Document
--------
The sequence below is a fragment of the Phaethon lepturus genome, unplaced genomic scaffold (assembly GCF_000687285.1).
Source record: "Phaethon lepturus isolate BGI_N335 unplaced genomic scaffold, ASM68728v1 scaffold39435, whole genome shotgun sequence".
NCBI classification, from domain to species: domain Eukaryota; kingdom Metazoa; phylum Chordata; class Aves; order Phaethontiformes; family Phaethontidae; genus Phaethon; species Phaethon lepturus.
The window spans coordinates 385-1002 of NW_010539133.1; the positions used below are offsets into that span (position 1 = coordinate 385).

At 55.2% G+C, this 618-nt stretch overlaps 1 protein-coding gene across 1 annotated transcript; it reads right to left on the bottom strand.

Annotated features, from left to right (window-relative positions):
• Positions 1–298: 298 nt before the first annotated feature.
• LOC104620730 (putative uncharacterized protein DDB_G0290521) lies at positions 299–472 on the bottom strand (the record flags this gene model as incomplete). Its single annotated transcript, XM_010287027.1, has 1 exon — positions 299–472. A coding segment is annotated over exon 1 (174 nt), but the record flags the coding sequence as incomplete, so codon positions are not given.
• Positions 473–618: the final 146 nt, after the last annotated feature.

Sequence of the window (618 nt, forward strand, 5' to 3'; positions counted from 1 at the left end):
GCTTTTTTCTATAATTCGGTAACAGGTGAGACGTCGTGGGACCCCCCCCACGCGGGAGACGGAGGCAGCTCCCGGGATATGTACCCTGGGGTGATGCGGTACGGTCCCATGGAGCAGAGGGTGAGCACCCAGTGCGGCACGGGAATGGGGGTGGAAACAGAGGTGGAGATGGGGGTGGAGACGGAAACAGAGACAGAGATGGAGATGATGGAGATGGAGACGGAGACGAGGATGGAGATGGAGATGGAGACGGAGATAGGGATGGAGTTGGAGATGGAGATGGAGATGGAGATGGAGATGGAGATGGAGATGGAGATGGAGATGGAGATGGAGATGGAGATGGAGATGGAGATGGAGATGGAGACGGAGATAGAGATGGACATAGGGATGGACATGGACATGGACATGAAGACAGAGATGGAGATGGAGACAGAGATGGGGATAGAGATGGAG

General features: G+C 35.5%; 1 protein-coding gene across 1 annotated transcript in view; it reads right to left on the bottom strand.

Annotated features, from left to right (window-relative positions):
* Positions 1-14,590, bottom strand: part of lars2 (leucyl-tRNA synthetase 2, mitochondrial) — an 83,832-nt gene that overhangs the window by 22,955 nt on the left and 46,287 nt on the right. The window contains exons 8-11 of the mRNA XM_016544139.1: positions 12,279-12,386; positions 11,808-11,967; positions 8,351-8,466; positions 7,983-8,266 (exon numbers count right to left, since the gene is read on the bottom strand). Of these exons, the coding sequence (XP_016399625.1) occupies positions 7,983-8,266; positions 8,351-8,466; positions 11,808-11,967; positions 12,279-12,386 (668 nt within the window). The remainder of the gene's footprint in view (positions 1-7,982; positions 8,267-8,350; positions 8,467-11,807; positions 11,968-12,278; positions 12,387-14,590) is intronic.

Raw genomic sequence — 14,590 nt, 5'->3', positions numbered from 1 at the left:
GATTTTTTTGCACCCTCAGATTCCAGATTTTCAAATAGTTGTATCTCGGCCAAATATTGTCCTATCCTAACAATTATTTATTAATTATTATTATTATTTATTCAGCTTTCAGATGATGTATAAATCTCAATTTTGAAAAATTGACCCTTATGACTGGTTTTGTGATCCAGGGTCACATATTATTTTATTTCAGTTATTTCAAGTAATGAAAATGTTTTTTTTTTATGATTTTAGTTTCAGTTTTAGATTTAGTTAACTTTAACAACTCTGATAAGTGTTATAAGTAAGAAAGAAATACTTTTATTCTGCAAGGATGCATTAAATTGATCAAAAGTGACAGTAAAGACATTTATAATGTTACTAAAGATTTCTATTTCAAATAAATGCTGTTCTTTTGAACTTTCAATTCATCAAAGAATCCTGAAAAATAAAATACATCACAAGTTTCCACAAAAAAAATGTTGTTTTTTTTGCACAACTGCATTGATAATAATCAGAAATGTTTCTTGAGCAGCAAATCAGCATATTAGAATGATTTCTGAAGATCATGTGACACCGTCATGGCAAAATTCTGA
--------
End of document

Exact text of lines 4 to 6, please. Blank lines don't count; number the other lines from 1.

The window spans coordinates 385-1002 of NW_010539133.1; the positions used below are offsets into that span (position 1 = coordinate 385).

At 55.2% G+C, this 618-nt stretch overlaps 1 protein-coding gene across 1 annotated transcript; it reads right to left on the bottom strand.

Annotated features, from left to right (window-relative positions):